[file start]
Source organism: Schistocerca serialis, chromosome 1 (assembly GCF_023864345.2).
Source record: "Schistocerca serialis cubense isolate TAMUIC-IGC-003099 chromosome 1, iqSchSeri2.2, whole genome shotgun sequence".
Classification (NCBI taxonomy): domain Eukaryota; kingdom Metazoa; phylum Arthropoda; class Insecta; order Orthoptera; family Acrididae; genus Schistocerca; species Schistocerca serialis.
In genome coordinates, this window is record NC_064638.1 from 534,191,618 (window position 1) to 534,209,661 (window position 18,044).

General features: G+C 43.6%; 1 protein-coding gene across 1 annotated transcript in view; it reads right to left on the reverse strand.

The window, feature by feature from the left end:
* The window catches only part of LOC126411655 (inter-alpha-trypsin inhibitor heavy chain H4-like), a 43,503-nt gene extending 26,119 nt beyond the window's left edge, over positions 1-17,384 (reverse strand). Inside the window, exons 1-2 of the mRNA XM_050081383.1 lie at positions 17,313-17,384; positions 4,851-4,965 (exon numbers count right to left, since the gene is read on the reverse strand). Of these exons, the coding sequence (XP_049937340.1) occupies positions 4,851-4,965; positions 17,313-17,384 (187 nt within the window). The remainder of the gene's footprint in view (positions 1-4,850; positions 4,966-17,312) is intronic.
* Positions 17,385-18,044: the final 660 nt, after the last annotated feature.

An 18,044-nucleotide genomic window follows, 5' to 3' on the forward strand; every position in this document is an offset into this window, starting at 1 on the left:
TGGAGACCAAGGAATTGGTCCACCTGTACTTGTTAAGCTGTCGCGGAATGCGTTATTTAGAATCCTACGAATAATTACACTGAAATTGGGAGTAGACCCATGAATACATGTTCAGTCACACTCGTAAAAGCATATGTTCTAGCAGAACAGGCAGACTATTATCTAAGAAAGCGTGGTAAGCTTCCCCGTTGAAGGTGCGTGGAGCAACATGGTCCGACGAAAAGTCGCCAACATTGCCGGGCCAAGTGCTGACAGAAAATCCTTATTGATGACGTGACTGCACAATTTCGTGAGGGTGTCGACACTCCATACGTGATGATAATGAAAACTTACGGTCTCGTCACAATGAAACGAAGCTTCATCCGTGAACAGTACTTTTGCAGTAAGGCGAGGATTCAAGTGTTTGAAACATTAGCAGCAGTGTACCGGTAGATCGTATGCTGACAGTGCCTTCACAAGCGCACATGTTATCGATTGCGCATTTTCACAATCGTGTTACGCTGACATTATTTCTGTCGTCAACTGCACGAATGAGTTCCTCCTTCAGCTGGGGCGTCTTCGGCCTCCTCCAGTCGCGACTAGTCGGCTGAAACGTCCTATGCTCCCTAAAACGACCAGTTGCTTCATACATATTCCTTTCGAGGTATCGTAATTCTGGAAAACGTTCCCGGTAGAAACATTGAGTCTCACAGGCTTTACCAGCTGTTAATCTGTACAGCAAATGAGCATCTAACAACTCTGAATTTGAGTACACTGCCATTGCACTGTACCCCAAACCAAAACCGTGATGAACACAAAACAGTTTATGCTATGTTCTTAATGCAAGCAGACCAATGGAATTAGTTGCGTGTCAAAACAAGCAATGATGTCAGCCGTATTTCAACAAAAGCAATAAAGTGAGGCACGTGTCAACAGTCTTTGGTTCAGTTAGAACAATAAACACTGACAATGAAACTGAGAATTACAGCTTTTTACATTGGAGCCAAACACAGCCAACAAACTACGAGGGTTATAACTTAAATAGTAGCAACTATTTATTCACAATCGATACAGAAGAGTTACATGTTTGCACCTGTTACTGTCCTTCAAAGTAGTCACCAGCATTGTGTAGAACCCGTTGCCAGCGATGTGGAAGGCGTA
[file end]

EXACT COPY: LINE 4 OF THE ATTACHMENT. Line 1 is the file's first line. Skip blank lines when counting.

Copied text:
In genome coordinates, this window is record NC_064638.1 from 534,191,618 (window position 1) to 534,209,661 (window position 18,044).